Don't delete the phone message. Check with your small claims court. File the claim to cover the work (labor and materials) that you had into them. Use the recording as evidence.... the person KNEW that they were being recorded...so it is admissibnle evidence. Clearly there is an admission there that there WAS an order........ verbakl agreement. Not as strong as a written one.... but you might get lucky.
At the least, annoy the crap out of them.
You might want to consult a lawyer. Oral contracts are great for litigators
. Much better than written contracts, because there's so much more to argue about. Of course, this isn't so great for you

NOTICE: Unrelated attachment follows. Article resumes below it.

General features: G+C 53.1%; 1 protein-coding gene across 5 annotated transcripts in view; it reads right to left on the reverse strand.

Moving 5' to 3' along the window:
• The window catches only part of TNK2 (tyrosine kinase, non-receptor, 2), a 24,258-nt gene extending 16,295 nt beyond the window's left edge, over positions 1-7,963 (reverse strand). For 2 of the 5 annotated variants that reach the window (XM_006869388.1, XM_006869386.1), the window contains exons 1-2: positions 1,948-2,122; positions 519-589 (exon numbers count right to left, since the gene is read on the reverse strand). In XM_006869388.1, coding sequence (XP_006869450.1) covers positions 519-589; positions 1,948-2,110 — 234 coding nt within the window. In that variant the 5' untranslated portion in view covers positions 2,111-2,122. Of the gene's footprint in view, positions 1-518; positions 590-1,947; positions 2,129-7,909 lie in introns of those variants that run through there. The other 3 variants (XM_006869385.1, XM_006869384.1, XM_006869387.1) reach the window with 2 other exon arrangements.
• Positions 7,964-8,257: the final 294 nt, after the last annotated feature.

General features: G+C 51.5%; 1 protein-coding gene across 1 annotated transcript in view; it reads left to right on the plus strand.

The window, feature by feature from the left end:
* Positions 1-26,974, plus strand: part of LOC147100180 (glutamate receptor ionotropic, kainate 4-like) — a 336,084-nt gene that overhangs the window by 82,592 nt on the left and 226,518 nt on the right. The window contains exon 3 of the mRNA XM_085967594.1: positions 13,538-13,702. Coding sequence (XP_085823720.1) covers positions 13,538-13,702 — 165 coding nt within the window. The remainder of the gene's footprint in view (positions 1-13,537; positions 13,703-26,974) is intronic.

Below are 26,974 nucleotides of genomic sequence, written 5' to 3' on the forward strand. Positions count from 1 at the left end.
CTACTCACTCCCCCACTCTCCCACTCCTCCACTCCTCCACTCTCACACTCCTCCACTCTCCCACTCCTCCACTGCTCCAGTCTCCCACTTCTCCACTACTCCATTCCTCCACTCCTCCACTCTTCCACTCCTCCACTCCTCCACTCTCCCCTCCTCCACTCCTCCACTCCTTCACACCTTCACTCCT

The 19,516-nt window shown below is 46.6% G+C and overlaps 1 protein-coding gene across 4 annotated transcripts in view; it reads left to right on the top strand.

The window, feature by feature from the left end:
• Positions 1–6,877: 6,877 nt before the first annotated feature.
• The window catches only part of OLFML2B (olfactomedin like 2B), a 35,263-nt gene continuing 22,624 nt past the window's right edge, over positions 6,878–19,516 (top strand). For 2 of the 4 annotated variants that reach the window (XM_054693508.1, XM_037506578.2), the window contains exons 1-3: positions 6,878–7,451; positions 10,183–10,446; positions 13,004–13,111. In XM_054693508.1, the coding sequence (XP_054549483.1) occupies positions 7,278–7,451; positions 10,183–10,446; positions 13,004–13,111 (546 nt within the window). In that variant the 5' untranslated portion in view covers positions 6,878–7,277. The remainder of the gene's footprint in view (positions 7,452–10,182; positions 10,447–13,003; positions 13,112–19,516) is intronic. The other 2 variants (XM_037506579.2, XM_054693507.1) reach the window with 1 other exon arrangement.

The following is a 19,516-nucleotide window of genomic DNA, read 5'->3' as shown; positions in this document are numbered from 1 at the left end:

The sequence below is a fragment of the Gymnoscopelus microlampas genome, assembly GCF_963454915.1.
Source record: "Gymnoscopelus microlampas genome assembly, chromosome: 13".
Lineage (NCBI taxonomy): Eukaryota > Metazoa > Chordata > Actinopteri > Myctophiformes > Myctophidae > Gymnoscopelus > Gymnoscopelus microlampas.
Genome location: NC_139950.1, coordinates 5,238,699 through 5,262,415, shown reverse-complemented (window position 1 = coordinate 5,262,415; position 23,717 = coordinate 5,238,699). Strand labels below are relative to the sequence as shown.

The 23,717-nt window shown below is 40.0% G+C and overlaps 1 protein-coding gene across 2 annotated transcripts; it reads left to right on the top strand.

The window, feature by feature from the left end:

when you see the bill
This is not legal advice for your problem, but potters in the United States should seriously consider reading, and at least attempting to understand, Article 2 of the Uniform Commercial Code. It's enacted by most U.S. states to be a uniform law of sales (each state has a version in its statute books). Article 2 of the U.C.C. has a provision that says: "a contract
for the sale
for the price of $500 or more is not enforceable by way of action or defense unless there is some writing sufficient to indicate that a contract for sale
has been made between the parties and signed by the party against whom enforcement is sought or by his authorized agent or broker." - http://www.law.corne...cc/2/2-201.html
Because of this provision, I daresay that anyone taking orders from more than $500 of pottery should consider a signed written sales contract or signed work order to be a prerequisite
to the sale. Otherwise there is a real danger that your oral contract isn't worth the paper its written on.